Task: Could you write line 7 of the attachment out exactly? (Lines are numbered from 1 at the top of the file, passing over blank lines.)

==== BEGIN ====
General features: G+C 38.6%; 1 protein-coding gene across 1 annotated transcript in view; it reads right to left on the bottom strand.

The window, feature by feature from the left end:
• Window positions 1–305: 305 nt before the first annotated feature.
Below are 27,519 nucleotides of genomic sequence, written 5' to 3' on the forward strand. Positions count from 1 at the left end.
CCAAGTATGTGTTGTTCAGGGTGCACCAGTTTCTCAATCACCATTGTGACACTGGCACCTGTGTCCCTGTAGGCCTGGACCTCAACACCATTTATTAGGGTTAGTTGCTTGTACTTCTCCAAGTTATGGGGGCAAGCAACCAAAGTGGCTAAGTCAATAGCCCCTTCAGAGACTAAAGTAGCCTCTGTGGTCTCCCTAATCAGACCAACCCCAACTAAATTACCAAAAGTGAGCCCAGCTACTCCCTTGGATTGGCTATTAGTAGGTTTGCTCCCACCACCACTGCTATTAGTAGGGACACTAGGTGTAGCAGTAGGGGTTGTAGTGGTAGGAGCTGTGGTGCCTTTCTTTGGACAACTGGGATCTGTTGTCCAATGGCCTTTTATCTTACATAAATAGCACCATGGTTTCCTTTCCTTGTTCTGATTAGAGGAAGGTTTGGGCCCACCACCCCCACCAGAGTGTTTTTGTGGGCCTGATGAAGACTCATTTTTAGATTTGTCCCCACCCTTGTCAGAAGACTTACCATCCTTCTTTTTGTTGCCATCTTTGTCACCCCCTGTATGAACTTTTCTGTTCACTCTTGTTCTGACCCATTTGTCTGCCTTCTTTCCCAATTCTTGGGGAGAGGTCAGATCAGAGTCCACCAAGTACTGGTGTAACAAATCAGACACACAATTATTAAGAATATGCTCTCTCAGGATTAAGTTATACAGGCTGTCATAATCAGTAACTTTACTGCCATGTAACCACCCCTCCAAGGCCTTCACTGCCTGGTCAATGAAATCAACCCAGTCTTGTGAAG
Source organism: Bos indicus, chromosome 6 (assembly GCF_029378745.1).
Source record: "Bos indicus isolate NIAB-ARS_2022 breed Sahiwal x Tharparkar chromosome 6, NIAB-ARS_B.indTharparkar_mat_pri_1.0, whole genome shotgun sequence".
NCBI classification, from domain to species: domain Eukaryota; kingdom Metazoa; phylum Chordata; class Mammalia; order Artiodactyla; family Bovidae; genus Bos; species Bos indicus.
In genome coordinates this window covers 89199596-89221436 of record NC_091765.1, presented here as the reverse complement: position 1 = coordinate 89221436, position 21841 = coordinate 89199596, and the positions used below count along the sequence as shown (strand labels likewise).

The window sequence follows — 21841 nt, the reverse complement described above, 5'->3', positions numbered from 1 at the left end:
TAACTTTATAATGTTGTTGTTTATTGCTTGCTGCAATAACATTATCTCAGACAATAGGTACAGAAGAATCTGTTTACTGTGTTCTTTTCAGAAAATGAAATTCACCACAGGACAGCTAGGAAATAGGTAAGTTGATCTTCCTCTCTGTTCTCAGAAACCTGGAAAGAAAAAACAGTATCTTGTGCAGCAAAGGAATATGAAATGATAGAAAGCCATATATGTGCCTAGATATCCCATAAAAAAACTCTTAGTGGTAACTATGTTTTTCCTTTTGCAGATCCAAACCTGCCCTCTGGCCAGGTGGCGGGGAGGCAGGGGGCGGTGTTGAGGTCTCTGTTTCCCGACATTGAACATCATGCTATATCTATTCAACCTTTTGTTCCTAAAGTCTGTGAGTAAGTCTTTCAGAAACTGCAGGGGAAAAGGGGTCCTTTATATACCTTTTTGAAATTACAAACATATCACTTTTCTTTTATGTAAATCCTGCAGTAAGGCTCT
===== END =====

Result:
Source record: "Bos indicus isolate NIAB-ARS_2022 breed Sahiwal x Tharparkar chromosome 6, NIAB-ARS_B.indTharparkar_mat_pri_1.0, whole genome shotgun sequence".